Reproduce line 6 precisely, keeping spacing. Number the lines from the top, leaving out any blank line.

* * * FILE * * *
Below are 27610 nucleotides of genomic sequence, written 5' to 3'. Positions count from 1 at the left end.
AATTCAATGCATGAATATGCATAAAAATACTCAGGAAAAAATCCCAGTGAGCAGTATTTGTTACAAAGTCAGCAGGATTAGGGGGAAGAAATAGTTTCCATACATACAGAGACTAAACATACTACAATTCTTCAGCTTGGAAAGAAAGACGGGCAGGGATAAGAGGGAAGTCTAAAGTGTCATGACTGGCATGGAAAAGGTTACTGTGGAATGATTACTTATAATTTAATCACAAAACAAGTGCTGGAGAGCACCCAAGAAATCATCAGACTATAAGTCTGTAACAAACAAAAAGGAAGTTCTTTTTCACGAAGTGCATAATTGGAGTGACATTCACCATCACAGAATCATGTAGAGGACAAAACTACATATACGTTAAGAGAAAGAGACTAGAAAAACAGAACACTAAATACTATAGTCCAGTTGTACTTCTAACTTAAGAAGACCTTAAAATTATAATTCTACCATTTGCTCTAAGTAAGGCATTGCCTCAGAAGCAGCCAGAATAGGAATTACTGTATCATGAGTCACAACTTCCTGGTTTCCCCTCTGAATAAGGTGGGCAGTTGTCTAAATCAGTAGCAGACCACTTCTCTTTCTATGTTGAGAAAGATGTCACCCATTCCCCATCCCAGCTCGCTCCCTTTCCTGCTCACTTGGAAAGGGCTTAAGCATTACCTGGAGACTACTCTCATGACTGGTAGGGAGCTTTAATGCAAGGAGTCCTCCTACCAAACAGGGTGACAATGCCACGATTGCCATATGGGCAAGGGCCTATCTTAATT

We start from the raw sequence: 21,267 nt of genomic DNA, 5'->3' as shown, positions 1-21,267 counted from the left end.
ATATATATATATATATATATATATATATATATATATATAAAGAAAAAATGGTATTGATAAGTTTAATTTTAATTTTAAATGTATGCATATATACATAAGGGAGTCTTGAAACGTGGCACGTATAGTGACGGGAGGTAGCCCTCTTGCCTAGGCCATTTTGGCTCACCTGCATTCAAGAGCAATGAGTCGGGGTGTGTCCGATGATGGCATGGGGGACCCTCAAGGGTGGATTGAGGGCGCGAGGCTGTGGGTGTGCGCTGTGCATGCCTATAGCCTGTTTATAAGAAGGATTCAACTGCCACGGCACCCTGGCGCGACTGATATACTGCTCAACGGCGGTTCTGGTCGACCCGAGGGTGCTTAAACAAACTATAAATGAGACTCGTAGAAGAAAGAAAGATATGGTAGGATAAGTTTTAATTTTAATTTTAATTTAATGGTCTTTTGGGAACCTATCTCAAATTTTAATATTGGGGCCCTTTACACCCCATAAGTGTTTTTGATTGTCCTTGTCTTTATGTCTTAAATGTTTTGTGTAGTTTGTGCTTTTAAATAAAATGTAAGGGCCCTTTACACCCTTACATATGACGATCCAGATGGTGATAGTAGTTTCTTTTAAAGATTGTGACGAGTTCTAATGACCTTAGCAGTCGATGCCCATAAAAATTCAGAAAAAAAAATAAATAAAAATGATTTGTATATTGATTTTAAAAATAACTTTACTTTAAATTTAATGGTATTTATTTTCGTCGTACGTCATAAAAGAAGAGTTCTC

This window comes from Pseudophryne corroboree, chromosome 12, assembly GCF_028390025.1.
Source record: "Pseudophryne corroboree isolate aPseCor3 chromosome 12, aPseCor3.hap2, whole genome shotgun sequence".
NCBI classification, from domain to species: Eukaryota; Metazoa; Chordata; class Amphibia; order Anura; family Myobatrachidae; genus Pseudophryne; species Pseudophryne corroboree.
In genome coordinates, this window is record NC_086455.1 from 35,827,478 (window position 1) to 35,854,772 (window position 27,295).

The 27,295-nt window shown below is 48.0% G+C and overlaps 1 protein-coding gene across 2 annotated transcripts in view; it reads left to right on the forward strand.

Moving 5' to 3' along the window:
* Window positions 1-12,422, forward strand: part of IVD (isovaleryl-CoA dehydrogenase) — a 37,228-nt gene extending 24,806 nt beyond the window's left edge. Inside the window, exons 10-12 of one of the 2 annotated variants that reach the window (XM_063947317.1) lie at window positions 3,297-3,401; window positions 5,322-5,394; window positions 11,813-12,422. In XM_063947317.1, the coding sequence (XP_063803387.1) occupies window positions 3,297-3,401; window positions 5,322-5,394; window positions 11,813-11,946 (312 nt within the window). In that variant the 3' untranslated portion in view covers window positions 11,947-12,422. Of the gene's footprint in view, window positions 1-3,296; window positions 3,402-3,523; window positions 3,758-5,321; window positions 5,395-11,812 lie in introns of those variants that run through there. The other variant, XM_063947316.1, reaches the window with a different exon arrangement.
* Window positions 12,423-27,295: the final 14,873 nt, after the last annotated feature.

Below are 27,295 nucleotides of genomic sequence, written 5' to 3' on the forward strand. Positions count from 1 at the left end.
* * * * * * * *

Source record: "Pseudophryne corroboree isolate aPseCor3 chromosome 12, aPseCor3.hap2, whole genome shotgun sequence".